The regulator also received hundreds of supportive comments and ultimately approved the channels, saying they provided an “avenue for Chinese-speaking Canadians to inform themselves of events and developments in China.” But the CRTC said it expected their programming to be “free of abusive comment” and threatened removal if such content aired in Canada.

On Dec. 16, 2019, Safeguard Defenders, an advocacy group, submitted a detailed complaint to the CRTC that documents what it calls forced confessions aired by Chinese networks between 2013 and November, 2019, when the report on Mr. Cheng was broadcast. Two of the confessions involved Canadian citizens.

“Victims are often held incommunicado and for long periods under profound duress,” Safeguard Defenders wrote in the complaint. Those who refuse to confess are “subjected to both mental and physical torture … and in several cases, their children or loved ones are targeted and threatened with harm or arrest.”

The CRTC has made little response to Safeguard Defenders. “So far, we’ve only been told that the matter has been received and is being reviewed by their experts. That’s about it,” said Peter Dahlin, the group’s director. Mr. Dahlin formerly worked as a human-rights advocate and was himself compelled to make a videotaped confession that was broadcast by Chinese state media, including in Canada.

The British finding against the Chinese broadcasters, he said, “should obviously add pressure to have a proper review of this.”

On Monday, Ofcom, the British broadcast regulator, found Chinese broadcasters in “serious” breach of rules regarding unwarranted infringement of privacy and unjust or unfair treatment in a televised program.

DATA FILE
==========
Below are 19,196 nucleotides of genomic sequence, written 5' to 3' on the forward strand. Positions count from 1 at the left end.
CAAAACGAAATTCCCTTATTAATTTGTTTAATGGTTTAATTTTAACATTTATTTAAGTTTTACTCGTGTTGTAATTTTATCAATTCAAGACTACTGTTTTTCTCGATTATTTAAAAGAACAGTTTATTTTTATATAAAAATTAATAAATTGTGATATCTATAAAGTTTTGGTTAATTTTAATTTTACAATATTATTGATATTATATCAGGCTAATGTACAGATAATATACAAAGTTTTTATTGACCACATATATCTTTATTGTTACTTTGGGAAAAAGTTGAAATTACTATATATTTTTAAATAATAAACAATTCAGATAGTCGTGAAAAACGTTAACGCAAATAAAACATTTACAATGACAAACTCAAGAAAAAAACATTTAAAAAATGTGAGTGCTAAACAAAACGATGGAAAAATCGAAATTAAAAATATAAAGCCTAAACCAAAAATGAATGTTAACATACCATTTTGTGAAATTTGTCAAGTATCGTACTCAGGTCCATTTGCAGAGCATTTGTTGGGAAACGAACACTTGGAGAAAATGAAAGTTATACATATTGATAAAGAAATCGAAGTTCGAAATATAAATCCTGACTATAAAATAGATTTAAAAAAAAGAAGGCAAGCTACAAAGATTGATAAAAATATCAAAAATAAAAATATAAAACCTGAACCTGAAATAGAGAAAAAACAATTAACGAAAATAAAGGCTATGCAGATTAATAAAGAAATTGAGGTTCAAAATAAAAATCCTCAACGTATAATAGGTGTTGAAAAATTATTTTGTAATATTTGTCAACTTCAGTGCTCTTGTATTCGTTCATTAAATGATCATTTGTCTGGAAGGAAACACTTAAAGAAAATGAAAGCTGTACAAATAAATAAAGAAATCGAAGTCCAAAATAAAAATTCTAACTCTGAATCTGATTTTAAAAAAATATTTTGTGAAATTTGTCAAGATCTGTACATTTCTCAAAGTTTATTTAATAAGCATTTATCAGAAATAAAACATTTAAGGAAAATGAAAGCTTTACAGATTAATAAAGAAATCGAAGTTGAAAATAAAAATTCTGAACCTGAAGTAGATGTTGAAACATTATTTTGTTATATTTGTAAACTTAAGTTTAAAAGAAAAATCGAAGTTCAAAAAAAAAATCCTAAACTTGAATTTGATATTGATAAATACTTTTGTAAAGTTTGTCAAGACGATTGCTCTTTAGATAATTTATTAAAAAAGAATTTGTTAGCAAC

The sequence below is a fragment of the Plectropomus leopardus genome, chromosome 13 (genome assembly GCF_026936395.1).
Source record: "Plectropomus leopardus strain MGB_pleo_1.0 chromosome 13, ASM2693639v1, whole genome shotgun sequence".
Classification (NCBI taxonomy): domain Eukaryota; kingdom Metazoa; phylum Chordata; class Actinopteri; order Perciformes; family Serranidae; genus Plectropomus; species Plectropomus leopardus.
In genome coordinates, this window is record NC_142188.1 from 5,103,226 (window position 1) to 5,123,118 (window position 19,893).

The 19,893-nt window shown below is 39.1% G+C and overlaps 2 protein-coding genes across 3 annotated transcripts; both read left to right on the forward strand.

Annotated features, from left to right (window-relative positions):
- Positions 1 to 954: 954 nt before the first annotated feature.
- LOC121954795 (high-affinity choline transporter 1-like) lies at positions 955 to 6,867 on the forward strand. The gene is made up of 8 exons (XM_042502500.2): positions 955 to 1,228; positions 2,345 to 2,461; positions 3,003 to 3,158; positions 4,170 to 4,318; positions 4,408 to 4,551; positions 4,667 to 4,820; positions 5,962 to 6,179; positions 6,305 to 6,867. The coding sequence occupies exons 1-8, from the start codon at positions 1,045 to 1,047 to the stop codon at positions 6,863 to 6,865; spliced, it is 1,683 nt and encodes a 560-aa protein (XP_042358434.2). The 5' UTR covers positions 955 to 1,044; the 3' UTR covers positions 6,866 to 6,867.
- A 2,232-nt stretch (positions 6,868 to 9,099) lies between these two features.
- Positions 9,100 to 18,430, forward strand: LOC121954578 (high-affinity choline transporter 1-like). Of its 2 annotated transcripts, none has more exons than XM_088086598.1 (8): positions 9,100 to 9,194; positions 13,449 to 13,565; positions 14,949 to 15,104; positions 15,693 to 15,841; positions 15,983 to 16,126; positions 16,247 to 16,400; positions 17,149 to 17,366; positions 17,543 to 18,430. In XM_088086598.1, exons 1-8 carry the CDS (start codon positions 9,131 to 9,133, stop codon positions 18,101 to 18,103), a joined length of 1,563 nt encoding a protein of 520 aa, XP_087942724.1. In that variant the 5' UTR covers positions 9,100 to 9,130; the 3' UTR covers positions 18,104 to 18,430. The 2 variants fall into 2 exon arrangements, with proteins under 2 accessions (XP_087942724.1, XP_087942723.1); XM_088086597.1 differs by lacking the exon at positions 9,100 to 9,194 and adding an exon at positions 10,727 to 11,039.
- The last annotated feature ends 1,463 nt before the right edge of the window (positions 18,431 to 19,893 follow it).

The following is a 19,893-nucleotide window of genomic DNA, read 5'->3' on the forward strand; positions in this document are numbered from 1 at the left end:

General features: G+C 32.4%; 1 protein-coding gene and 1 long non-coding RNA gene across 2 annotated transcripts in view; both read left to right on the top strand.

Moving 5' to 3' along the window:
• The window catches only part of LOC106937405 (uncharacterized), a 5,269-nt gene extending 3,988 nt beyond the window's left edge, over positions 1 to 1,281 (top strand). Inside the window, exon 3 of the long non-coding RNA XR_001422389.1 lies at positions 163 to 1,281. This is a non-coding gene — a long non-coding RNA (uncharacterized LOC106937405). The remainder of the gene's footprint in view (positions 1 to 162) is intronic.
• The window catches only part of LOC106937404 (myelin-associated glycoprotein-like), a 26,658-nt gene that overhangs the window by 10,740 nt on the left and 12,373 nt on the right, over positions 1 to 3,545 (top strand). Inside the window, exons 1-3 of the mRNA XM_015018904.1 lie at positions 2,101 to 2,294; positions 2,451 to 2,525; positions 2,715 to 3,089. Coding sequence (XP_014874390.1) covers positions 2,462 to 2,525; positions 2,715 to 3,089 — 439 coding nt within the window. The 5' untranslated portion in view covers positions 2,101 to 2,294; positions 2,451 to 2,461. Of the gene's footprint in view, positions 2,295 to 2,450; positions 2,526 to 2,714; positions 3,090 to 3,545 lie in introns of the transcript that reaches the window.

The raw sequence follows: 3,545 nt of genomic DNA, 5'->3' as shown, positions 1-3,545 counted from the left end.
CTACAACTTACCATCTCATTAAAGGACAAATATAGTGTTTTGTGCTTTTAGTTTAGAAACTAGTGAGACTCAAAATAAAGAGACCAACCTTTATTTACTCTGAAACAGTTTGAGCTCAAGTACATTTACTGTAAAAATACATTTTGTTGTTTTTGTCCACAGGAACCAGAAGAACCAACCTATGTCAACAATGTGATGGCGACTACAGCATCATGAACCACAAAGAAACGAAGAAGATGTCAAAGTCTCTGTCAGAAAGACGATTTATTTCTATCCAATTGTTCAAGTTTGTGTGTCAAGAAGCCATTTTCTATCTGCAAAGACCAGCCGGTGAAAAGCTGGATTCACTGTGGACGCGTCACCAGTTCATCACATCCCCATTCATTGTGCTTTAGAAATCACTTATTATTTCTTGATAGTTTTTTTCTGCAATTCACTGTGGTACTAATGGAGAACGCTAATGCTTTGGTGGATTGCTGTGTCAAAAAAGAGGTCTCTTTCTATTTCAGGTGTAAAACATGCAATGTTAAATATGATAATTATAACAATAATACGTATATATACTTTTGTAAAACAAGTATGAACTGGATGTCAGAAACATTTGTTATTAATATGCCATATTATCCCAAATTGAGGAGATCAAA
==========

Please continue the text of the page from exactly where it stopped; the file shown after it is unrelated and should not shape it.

“We intend to consider the breach for the imposition of a statutory sanction,” the regulator wrote in a decision. Punishment can range from fines to licence revocation.

The Chinese broadcaster had argued there was strong public interest in reporting on the 2013 case against Peter Humphrey, a British citizen who owned a private investigation firm in China and was found guilty of illegally selling personal data belonging to Chinese nationals. The broadcaster showed copies of letters sent by Mr. Humphrey consenting to be interviewed and said his words appeared voluntary.

Mr. Humphrey responded that “under condition of extreme duress, there can be no informed consent.” He said he was sedated prior to confessing and that the person asking questions during his confession was a police officer rather than a journalist. Ofcom found that the fact “Mr. Humphrey was confessing to offences in advance of trial and in the presence of those holding him in custody was sufficient to create substantial doubt as to whether his consent was genuine and informed.”

The CRTC “has never reached out to me,” Mr. Humphrey said in an interview.

He said he hopes the Ofcom ruling will spur more action.

“I hope governments and regulators will wake up and take action against these barbaric practices,” he said. “Until those so-called media outlets have learned to behave in a civilized way, they do not deserve any licence.”